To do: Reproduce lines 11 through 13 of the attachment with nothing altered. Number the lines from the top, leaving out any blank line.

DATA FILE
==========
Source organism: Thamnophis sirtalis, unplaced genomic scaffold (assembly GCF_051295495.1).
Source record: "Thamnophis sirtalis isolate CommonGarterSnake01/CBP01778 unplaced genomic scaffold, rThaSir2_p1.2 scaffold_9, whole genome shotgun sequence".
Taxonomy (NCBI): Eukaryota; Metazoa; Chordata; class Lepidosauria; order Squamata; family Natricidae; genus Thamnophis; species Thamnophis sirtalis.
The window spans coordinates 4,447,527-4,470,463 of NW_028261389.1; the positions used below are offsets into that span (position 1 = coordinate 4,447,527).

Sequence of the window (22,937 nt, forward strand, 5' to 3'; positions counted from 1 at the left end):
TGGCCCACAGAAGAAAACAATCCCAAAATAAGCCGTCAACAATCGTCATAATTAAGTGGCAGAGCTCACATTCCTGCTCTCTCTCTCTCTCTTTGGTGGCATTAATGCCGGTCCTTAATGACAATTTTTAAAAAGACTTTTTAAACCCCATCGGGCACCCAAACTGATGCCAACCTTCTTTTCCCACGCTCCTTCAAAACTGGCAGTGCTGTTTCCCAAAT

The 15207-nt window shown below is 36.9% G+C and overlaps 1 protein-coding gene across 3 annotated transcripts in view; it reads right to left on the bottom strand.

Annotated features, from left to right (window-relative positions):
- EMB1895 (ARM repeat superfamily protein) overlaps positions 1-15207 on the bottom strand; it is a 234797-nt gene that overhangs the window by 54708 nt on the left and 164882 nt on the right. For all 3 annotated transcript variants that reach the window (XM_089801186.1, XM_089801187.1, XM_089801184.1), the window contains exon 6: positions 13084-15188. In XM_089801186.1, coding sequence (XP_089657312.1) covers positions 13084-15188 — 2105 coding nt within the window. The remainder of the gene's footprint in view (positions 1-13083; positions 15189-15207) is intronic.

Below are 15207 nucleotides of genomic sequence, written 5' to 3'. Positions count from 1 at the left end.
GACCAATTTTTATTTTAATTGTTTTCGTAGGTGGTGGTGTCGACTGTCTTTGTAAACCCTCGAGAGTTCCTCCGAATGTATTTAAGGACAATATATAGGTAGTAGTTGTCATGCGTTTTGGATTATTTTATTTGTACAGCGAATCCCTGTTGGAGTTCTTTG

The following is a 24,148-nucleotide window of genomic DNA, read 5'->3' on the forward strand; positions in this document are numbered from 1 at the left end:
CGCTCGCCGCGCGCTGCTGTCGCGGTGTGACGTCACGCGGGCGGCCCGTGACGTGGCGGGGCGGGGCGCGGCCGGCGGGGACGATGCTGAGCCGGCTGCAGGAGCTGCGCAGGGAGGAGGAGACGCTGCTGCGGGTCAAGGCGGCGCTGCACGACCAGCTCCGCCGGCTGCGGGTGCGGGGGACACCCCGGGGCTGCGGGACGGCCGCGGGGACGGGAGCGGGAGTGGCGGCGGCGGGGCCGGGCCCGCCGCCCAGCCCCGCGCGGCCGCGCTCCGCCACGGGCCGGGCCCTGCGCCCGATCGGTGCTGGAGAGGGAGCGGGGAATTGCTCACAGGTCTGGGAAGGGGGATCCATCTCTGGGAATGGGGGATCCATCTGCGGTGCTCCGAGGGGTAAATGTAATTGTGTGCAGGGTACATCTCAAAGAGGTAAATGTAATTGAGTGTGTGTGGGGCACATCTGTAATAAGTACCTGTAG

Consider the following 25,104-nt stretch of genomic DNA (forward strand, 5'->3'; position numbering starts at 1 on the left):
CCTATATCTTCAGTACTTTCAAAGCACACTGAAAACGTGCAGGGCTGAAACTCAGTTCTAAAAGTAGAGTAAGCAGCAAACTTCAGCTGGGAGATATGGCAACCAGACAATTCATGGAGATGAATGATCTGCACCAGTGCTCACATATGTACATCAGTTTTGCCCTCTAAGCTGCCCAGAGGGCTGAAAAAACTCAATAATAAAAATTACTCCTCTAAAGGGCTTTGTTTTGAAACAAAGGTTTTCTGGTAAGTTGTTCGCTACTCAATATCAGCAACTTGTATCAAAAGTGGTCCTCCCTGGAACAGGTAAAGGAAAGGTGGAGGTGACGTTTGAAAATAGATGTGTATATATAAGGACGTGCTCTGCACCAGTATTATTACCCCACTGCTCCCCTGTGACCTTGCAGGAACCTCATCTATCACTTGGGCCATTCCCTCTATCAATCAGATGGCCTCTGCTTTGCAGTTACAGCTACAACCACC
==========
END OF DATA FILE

GACCAATTTTTATTTTAATTGTTTTCGTAGGTGGTGGTGTCGACTGTCTTTGTAAACCCTCGAGAGTTCCTCCGAATGTATTTAAGGACAATATATAGGTAGTAGTTGTCATGCGTTTTGGATTATTTTATTTGTACAGCGAATCCCTGTTGGAGTTCTTTG

The following is a 24,148-nucleotide window of genomic DNA, read 5'->3' on the forward strand; positions in this document are numbered from 1 at the left end:
CGCTCGCCGCGCGCTGCTGTCGCGGTGTGACGTCACGCGGGCGGCCCGTGACGTGGCGGGGCGGGGCGCGGCCGGCGGGGACGATGCTGAGCCGGCTGCAGGAGCTGCGCAGGGAGGAGGAGACGCTGCTGCGGGTCAAGGCGGCGCTGCACGACCAGCTCCGCCGGCTGCGGGTGCGGGGGACACCCCGGGGCTGCGGGACGGCCGCGGGGACGGGAGCGGGAGTGGCGGCGGCGGGGCCGGGCCCGCCGCCCAGCCCCGCGCGGCCGCGCTCCGCCACGGGCCGGGCCCTGCGCCCGATCGGTGCTGGAGAGGGAGCGGGGAATTGCTCACAGGTCTGGGAAGGGGGATCCATCTCTGGGAATGGGGGATCCATCTGCGGTGCTCCGAGGGGTAAATGTAATTGTGTGCAGGGTACATCTCAAAGAGGTAAATGTAATTGAGTGTGTGTGGGGCACATCTGTAATAAGTACCTGTAG